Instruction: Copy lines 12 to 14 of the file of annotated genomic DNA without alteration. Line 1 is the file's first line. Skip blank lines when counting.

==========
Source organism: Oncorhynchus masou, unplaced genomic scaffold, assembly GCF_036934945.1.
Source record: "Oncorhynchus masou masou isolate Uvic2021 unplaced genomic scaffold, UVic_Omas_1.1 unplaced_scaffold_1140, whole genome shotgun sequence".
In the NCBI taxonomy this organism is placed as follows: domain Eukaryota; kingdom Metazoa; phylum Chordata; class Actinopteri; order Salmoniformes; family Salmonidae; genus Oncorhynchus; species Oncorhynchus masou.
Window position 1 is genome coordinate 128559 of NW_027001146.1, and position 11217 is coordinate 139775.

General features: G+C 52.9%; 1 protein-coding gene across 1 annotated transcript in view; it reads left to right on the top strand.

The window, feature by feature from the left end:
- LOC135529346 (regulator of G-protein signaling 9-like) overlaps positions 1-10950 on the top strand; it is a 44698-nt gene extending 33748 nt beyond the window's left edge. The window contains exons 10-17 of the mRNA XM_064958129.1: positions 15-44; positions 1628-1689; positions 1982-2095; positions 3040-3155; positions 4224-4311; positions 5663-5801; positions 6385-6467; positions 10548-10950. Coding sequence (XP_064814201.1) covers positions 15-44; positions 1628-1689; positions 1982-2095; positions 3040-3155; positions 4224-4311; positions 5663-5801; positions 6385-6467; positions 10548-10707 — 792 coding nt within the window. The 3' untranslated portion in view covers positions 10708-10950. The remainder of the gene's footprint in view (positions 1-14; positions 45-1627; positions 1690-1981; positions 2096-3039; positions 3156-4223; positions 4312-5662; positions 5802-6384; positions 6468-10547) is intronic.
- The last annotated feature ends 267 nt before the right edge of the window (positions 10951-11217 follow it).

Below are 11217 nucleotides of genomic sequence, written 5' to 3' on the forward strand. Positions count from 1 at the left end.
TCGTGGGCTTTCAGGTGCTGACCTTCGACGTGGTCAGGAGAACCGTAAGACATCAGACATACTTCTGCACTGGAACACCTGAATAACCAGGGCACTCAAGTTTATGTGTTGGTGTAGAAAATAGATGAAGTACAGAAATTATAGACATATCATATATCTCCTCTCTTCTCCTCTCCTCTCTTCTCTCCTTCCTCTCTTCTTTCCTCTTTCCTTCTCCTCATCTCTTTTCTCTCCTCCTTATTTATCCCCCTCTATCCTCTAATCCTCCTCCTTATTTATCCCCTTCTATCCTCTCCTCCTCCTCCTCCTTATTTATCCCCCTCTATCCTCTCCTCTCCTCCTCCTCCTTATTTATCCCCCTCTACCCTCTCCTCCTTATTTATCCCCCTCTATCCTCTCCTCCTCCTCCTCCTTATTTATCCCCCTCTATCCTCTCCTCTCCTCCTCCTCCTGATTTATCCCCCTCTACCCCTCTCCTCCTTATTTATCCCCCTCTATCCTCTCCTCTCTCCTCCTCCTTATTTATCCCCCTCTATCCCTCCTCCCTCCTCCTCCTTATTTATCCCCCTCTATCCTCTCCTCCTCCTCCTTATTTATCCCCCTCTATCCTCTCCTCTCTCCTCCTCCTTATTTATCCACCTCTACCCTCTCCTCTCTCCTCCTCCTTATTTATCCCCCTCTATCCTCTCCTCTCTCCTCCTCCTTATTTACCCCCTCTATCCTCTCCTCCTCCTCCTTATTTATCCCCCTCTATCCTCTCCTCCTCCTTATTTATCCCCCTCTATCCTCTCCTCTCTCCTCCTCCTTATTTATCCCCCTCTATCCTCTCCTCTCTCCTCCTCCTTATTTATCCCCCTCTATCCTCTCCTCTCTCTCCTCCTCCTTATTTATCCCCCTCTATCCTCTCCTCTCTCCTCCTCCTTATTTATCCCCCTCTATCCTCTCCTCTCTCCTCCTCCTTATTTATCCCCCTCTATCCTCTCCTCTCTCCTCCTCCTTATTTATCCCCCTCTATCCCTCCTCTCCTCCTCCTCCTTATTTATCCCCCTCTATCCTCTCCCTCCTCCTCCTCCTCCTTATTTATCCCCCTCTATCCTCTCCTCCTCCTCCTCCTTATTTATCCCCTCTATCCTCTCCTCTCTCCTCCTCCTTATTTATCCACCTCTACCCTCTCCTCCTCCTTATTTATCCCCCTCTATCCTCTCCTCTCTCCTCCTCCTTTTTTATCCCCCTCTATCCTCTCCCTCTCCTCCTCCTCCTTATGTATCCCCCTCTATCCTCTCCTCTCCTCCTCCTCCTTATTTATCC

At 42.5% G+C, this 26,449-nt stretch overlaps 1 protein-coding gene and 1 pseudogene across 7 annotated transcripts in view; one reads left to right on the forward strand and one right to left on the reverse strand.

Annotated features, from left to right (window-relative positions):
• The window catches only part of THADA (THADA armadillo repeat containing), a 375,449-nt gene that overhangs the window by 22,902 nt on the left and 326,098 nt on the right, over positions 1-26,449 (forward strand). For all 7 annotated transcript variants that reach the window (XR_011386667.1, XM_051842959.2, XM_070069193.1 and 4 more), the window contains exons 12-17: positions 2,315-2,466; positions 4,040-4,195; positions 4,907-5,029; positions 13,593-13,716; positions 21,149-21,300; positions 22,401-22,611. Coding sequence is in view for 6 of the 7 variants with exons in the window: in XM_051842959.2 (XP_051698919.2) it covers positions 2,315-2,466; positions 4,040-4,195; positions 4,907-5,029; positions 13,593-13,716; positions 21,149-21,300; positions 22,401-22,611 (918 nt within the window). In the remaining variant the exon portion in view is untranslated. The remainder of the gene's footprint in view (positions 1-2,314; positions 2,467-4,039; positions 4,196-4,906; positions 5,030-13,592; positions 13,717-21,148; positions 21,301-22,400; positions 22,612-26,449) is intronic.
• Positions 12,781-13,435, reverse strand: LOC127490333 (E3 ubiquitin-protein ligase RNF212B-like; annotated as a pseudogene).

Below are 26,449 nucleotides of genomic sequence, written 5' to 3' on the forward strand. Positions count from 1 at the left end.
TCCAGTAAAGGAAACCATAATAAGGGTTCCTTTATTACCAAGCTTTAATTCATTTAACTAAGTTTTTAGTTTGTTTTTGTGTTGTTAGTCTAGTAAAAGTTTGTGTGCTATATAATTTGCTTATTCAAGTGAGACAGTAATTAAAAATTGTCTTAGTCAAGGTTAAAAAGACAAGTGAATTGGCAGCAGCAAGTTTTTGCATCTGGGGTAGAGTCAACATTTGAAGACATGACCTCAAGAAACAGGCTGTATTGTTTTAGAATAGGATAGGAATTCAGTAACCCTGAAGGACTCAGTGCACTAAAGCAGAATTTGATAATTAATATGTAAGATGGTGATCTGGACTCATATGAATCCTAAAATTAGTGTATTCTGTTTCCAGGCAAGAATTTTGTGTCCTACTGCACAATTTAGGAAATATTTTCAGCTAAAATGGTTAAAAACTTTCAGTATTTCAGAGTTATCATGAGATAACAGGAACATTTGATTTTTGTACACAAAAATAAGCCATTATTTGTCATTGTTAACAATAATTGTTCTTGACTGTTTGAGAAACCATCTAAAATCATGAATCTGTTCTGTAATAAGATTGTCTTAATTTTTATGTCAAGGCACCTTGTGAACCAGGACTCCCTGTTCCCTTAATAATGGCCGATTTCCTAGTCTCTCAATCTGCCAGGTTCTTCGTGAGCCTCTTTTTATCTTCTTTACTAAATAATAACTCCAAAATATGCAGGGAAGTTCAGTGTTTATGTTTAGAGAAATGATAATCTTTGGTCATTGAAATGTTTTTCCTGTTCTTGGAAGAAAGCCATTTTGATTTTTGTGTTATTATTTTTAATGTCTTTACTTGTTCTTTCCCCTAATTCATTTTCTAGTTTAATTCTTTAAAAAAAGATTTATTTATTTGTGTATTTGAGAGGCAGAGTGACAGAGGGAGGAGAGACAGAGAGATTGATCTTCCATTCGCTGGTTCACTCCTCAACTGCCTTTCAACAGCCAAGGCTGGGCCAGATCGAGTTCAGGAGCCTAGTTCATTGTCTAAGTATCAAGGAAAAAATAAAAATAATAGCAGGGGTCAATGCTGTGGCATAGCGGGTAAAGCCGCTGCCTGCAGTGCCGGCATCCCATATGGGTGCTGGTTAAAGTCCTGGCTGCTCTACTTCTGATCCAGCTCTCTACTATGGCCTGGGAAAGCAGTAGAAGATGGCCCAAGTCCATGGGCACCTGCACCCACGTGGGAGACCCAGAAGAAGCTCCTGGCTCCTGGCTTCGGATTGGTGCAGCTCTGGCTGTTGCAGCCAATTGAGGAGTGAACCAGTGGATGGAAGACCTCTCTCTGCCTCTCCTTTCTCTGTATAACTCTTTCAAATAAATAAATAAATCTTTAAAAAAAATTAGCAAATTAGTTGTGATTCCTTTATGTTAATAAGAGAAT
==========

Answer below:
Annotated features, from left to right (window-relative positions):
• The window catches only part of THADA (THADA armadillo repeat containing), a 375,449-nt gene that overhangs the window by 22,902 nt on the left and 326,098 nt on the right, over positions 1-26,449 (forward strand). For all 7 annotated transcript variants that reach the window (XR_011386667.1, XM_051842959.2, XM_070069193.1 and 4 more), the window contains exons 12-17: positions 2,315-2,466; positions 4,040-4,195; positions 4,907-5,029; positions 13,593-13,716; positions 21,149-21,300; positions 22,401-22,611. Coding sequence is in view for 6 of the 7 variants with exons in the window: in XM_051842959.2 (XP_051698919.2) it covers positions 2,315-2,466; positions 4,040-4,195; positions 4,907-5,029; positions 13,593-13,716; positions 21,149-21,300; positions 22,401-22,611 (918 nt within the window). In the remaining variant the exon portion in view is untranslated. The remainder of the gene's footprint in view (positions 1-2,314; positions 2,467-4,039; positions 4,196-4,906; positions 5,030-13,592; positions 13,717-21,148; positions 21,301-22,400; positions 22,612-26,449) is intronic.
• Positions 12,781-13,435, reverse strand: LOC127490333 (E3 ubiquitin-protein ligase RNF212B-like; annotated as a pseudogene).